Using Washington, D.C. as an example, there are eight census tracks in the city that qualify as food deserts (defined as fresh food being unavailable within a one-mile radius). Of the 520 food retailers in D.C., 88 percent do not offer any fresh produce. Not surprisingly, nutrition-related health problems like diabetes, hypertension, and obesity are especially high in these food desert neighborhoods.

Food insecurity is especially high in low income and minority neighborhoods. Again, the nation’s capital is a good example of this because we are a tale of two cities. Ward 8 has the lowest median income with $32,000 per year and 90 percent African-American residents. Ward 3 has a median income of $110,000 per year and an African-American population of 5 percent. Unemployment is 3.5 percent in Ward 3, compared to 24 percent in Ward 8.

Thirteen percent of D.C. households are food insecure and struggle with hunger; 19 percent experience food hardship and did not have enough money in the past year to buy food for themselves or their family, and 37 percent of households with children are unable to afford enough food. This is the highest rate of food insecurity among children across the entire U.S. Most of these food insecure households are located in our underserved neighborhoods in Ward 8, 7, and 5.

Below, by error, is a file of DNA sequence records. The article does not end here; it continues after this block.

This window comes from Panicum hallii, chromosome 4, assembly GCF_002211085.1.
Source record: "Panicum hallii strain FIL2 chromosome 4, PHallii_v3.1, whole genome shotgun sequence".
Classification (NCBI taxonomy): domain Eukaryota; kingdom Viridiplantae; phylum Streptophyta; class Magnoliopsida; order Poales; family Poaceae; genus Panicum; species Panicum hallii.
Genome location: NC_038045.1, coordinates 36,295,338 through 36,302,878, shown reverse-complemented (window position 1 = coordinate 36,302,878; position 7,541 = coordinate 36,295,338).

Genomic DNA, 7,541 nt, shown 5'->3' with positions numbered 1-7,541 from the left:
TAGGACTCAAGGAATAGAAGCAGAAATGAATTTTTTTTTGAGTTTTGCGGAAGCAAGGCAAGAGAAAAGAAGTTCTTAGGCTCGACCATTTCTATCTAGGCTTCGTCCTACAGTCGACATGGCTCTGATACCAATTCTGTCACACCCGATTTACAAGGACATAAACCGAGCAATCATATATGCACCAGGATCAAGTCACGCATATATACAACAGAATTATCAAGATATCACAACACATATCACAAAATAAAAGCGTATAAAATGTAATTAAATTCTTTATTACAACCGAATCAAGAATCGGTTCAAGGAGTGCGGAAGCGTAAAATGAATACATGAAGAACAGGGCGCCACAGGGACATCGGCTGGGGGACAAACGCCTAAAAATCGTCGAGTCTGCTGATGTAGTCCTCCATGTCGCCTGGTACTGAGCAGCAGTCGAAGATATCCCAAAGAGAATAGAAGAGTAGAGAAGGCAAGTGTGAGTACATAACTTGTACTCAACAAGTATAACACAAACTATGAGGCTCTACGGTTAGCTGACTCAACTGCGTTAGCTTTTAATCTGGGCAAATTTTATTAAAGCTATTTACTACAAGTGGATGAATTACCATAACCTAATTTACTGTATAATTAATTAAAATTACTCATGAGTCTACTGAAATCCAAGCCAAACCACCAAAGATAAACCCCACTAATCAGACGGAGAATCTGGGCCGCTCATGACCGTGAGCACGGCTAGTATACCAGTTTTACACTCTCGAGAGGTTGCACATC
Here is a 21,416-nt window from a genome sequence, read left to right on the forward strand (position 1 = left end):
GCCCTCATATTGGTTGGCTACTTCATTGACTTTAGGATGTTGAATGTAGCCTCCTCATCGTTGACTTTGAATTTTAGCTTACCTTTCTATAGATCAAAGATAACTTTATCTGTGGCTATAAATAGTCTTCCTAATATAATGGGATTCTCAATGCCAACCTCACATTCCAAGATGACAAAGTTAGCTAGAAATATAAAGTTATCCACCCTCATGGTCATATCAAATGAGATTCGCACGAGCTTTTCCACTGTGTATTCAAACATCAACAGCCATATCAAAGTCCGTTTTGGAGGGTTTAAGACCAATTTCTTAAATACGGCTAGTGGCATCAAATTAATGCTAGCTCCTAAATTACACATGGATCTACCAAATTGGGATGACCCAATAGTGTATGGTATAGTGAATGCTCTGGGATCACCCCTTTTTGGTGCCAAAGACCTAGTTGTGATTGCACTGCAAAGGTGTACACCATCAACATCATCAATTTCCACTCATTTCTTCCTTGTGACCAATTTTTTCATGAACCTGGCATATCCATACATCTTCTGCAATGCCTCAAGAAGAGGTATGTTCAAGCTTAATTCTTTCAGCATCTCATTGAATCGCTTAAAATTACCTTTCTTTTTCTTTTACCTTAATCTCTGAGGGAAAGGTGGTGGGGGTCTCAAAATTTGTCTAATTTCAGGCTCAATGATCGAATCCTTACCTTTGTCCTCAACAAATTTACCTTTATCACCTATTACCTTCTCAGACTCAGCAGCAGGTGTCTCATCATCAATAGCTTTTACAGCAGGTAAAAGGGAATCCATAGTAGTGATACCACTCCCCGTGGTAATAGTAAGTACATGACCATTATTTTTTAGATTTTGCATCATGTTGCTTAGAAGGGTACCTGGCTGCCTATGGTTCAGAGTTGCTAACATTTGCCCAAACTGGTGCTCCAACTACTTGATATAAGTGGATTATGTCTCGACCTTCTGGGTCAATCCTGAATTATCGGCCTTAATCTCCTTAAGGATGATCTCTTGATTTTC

If we want people to be productive and contributing members of society we must first make sure that everyone, no matter where they live or their income level, has access to nutritious food.

Q: What does Cooperative Extension mean to you?

At the University of the District of Columbia—again, entirely urban in scope—we’ve translated the term Cooperative Extension into “community outreach” and “community education.” Our mission is to offer research based academic and community outreach programs that improve quality of life and economic opportunity that improve the quality of life and economic opportunity of people and communities in the District of Columbia and beyond.  This is precisely what Cooperative Extension programs are supposed to be doing. Our programs are delivered through five Centers:

  1. Center for Urban Agriculture
  2. Center for Sustainable Development (which includes the Water Resources Research Institute)
  3. Center for Nutrition, Diet and Health (which includes the Institute of Gerontology)
  4. Center for 4-H and Youth Development
  5. Architectural Research Institute

Each center conducts applied research so that what we teach in the community is grounded in cutting edge information and current knowledge. The Centers offer diverse services such as nutrition education in schools, food safety certification, green business development workshops, assistance with farmer’s markets and community gardens, and assessment services that determine soil and water quality, lead contamination and other environmental hazards.

While these offerings may be similar to other Extension programs, ours are specifically tailored to our local community, which happens to be 658,893 D. C. residents.

About Agriculture is America

Agriculture is America. In short, the agriculture industry — sustained in large part by the American land-grant university system through both Agricultural Experiment Stations and Cooperative Extension — is integral to jobs, national security, and health.